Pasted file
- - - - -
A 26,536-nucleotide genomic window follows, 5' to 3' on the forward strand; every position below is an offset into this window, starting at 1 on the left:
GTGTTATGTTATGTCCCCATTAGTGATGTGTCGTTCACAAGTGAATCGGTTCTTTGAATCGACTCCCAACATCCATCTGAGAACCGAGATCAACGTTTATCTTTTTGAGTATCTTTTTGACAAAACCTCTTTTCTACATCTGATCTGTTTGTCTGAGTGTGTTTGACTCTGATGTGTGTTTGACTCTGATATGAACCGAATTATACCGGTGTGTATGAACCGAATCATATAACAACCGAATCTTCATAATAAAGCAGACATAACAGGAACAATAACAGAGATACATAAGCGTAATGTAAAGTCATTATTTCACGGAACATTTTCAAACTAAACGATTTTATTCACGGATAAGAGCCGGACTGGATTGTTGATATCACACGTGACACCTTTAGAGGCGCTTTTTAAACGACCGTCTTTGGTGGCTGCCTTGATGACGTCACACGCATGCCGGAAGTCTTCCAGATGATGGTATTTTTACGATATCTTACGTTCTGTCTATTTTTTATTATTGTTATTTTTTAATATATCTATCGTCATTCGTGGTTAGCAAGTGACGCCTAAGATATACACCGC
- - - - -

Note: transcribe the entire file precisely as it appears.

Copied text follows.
A 26,536-nucleotide genomic window follows, 5' to 3' on the forward strand; every position below is an offset into this window, starting at 1 on the left:
GTGTTATGTTATGTCCCCATTAGTGATGTGTCGTTCACAAGTGAATCGGTTCTTTGAATCGACTCCCAACATCCATCTGAGAACCGAGATCAACGTTTATCTTTTTGAGTATCTTTTTGACAAAACCTCTTTTCTACATCTGATCTGTTTGTCTGAGTGTGTTTGACTCTGATGTGTGTTTGACTCTGATATGAACCGAATTATACCGGTGTGTATGAACCGAATCATATAACAACCGAATCTTCATAATAAAGCAGACATAACAGGAACAATAACAGAGATACATAAGCGTAATGTAAAGTCATTATTTCACGGAACATTTTCAAACTAAACGATTTTATTCACGGATAAGAGCCGGACTGGATTGTTGATATCACACGTGACACCTTTAGAGGCGCTTTTTAAACGACCGTCTTTGGTGGCTGCCTTGATGACGTCACACGCATGCCGGAAGTCTTCCAGATGATGGTATTTTTACGATATCTTACGTTCTGTCTATTTTTTATTATTGTTATTTTTTAATATATCTATCGTCATTCGTGGTTAGCAAGTGACGCCTAAGATATACACCGC